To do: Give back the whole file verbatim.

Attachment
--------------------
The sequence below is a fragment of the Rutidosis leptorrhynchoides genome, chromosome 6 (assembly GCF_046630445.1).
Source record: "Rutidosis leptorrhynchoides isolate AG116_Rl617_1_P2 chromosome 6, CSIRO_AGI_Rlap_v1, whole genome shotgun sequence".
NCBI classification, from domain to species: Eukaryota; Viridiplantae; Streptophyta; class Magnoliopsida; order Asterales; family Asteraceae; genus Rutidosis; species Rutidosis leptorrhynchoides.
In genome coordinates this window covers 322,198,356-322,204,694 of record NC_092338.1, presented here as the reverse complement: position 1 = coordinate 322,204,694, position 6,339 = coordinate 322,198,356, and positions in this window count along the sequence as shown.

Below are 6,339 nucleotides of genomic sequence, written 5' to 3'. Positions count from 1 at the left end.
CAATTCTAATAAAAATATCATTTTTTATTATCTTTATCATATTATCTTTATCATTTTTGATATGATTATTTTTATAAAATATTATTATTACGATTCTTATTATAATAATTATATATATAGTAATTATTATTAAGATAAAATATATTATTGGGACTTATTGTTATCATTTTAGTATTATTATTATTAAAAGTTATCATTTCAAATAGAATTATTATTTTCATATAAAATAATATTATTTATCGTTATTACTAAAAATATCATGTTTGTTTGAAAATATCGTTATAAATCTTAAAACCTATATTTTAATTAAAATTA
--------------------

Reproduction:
The sequence below is a fragment of the Rutidosis leptorrhynchoides genome, chromosome 6 (assembly GCF_046630445.1).
Source record: "Rutidosis leptorrhynchoides isolate AG116_Rl617_1_P2 chromosome 6, CSIRO_AGI_Rlap_v1, whole genome shotgun sequence".
NCBI classification, from domain to species: Eukaryota; Viridiplantae; Streptophyta; class Magnoliopsida; order Asterales; family Asteraceae; genus Rutidosis; species Rutidosis leptorrhynchoides.
In genome coordinates this window covers 322,198,356-322,204,694 of record NC_092338.1, presented here as the reverse complement: position 1 = coordinate 322,204,694, position 6,339 = coordinate 322,198,356, and positions in this window count along the sequence as shown.

Below are 6,339 nucleotides of genomic sequence, written 5' to 3'. Positions count from 1 at the left end.
CAATTCTAATAAAAATATCATTTTTTATTATCTTTATCATATTATCTTTATCATTTTTGATATGATTATTTTTATAAAATATTATTATTACGATTCTTATTATAATAATTATATATATAGTAATTATTATTAAGATAAAATATATTATTGGGACTTATTGTTATCATTTTAGTATTATTATTATTAAAAGTTATCATTTCAAATAGAATTATTATTTTCATATAAAATAATATTATTTATCGTTATTACTAAAAATATCATGTTTGTTTGAAAATATCGTTATAAATCTTAAAACCTATATTTTAATTAAAATTA